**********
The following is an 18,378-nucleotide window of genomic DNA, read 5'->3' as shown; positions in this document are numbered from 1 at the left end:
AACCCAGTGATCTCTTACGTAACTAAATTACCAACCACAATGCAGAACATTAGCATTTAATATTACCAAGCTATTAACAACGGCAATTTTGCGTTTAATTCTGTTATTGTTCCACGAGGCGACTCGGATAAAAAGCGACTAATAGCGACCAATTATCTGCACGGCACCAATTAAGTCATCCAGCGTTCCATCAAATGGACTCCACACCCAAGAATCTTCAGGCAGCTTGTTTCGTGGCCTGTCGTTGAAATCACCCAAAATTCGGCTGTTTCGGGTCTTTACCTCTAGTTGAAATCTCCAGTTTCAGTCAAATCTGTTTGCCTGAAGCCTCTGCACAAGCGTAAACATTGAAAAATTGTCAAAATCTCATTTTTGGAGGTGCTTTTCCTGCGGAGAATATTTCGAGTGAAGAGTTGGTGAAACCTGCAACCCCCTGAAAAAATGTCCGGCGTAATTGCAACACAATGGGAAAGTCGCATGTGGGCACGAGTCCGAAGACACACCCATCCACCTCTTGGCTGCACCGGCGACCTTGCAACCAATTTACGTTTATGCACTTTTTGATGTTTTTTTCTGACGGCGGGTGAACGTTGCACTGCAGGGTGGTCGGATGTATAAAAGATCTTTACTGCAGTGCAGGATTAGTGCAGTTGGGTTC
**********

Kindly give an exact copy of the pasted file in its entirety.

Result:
The following is an 18,378-nucleotide window of genomic DNA, read 5'->3' as shown; positions in this document are numbered from 1 at the left end:
AACCCAGTGATCTCTTACGTAACTAAATTACCAACCACAATGCAGAACATTAGCATTTAATATTACCAAGCTATTAACAACGGCAATTTTGCGTTTAATTCTGTTATTGTTCCACGAGGCGACTCGGATAAAAAGCGACTAATAGCGACCAATTATCTGCACGGCACCAATTAAGTCATCCAGCGTTCCATCAAATGGACTCCACACCCAAGAATCTTCAGGCAGCTTGTTTCGTGGCCTGTCGTTGAAATCACCCAAAATTCGGCTGTTTCGGGTCTTTACCTCTAGTTGAAATCTCCAGTTTCAGTCAAATCTGTTTGCCTGAAGCCTCTGCACAAGCGTAAACATTGAAAAATTGTCAAAATCTCATTTTTGGAGGTGCTTTTCCTGCGGAGAATATTTCGAGTGAAGAGTTGGTGAAACCTGCAACCCCCTGAAAAAATGTCCGGCGTAATTGCAACACAATGGGAAAGTCGCATGTGGGCACGAGTCCGAAGACACACCCATCCACCTCTTGGCTGCACCGGCGACCTTGCAACCAATTTACGTTTATGCACTTTTTGATGTTTTTTTCTGACGGCGGGTGAACGTTGCACTGCAGGGTGGTCGGATGTATAAAAGATCTTTACTGCAGTGCAGGATTAGTGCAGTTGGGTTC